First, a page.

A new year always brings the promise of transformation and new experiences. Rec Leaguer Jasmin Bryant learned far more than she bargained for when she put on skates and joined her first session. And if her story inspires you, find out how to join our Rec League and turn over a new leaf in your own life.
When I tell people I’m in a roller derby recreation league, I get a lot of different reactions:
“Wow, that’s badass!”
“Is it like Whip It?”
“Do you just love hitting people?”
I giggle because I am the opposite of badass — I’m a hippie at heart. Peace and love are what I’m about. But I really enjoy derby!
I decided to join the Atlanta Rollergirls recreation league for exercise and to meet people. I’d been in Atlanta for a few years and didn’t hang out much with others. Then I went to my first derby bout as a spectator, and watching was so much fun that I knew it would be for me.
I’m in the rec league’s G squad, which for me should stand for “Granny” — I’m probably the oldest skater, but I don’t care. The Gs are beginners of different levels. Before joining, I hadn’t been on skates for 30 years, so I’m a nervous beginner but I’m getting more comfortable every week. I’m probably years from even getting to the league’s minimum level of skill, but that’s okay. I’m getting more from this sport than the chance to earn an awesome name that strikes fear in opponents.
1. Derby has shown me the value of teamwork.
I’ve never been much of a team player since I was raised basically as an only child and didn’t really learn how to share. My natural state is to fight for myself.
As a member of the league, however, I’m a part of the wheel and we all have to work together to make things happen. One of my favorite drills is pack skating, something that used to terrify me. But in order to move through the pack and not drag everyone down, you have to communicate and work with each other, assist each other and accept assistance. Learning to do this (for my own good, and the good of the team), was huge for me.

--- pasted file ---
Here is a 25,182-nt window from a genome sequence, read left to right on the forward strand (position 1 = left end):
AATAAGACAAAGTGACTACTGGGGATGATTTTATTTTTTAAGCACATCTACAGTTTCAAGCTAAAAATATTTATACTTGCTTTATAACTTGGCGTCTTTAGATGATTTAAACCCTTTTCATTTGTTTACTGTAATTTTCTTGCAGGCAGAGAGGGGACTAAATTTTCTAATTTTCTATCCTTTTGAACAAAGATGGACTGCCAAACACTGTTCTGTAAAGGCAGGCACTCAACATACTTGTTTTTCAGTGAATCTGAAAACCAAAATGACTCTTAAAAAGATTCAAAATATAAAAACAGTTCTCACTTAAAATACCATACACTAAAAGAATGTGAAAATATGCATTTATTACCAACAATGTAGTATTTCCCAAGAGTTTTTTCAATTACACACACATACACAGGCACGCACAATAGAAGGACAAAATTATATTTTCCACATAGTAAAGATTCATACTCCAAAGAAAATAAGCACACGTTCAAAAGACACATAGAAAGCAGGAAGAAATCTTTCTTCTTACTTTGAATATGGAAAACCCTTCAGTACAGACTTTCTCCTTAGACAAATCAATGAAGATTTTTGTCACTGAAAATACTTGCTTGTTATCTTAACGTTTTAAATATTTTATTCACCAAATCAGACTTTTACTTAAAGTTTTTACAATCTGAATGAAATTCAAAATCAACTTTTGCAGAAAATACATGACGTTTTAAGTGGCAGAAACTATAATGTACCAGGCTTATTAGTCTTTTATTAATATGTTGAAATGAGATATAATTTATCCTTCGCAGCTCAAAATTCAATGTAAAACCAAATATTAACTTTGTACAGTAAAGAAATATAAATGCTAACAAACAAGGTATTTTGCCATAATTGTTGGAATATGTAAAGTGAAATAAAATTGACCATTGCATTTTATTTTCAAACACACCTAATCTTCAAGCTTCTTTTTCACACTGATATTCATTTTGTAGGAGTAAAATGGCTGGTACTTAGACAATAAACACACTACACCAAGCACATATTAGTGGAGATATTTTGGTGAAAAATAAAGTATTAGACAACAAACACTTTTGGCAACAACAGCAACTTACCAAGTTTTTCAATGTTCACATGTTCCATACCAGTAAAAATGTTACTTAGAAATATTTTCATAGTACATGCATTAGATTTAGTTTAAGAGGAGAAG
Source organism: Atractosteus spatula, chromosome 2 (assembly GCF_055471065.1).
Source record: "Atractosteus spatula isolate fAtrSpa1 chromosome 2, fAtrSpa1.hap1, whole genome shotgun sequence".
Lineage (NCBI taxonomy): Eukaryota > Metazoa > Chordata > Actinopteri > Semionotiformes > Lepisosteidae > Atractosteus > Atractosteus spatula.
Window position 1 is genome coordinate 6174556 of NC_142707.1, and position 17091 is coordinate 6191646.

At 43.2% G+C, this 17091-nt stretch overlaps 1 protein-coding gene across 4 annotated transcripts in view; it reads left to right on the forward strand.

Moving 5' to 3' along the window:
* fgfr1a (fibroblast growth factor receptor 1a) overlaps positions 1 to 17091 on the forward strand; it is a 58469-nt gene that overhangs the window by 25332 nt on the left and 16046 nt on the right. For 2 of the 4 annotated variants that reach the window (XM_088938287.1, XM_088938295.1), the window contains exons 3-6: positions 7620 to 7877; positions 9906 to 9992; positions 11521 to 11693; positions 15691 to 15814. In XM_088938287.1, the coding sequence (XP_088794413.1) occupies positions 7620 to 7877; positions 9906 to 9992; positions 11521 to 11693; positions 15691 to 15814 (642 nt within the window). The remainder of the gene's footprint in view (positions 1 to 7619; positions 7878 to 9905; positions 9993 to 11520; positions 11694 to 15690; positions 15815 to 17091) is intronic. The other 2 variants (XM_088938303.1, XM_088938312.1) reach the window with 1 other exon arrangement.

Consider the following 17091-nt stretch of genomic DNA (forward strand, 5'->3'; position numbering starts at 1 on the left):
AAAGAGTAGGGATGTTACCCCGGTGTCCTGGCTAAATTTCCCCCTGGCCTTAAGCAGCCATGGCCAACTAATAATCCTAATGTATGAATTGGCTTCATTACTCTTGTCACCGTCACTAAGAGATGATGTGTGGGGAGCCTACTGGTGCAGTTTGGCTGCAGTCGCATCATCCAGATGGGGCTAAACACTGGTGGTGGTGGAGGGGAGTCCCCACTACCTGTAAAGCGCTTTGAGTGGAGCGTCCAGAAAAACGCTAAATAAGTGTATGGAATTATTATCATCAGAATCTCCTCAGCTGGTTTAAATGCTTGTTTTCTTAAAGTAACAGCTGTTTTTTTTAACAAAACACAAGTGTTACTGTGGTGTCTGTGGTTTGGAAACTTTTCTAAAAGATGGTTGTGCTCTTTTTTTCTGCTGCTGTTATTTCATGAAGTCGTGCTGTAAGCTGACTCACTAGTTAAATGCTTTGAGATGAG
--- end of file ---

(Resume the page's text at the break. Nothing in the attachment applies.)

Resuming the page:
2. Derby has taught me the importance of humility.
I’m used to being a superstar, always getting everything right, having all the answers. But at derby, I’m the slowest skater, the worst at nearly every skill and probably the most fearful. (I’m almost 40, I could break a hip!) It means the world to me when I get something right, and it’s pretty awesome when my teammates cheer me on. I fall down a lot and my head gets in the way of doing drills most of the time, but I get up, dust myself off, and skate again with a smile on my face.
3. Derby has given me camaraderie.
This is a group of such amazing and supportive women. When my skates were killing my feet, a rec leaguer loaned me a pair of hers for our session. How fantastic is that?!
On endurance nights when the women on the teams skate with rec league skaters, I’m usually the only G. If I’m the slowest G, you can only imagine what it looks like when I skate with women who actually play the game! But they’re always great to me, cheering me on, giving me tips skate better and get around the track faster.
4. Derby has instilled me with patience.
I’m probably the least patient person on the planet. Type A only children control freaks have zero patience. Now, not only am I learning to give up control — because gravity and momentum own me — I’m also learning patience. I know I won’t learn a crossover move in one day (heck, I’ve been at this for 16 weeks and I JUST did one), nor am I going to magically jump over obstacle on the track. But if I patiently and systematically work on each skill, I’ll eventually get them.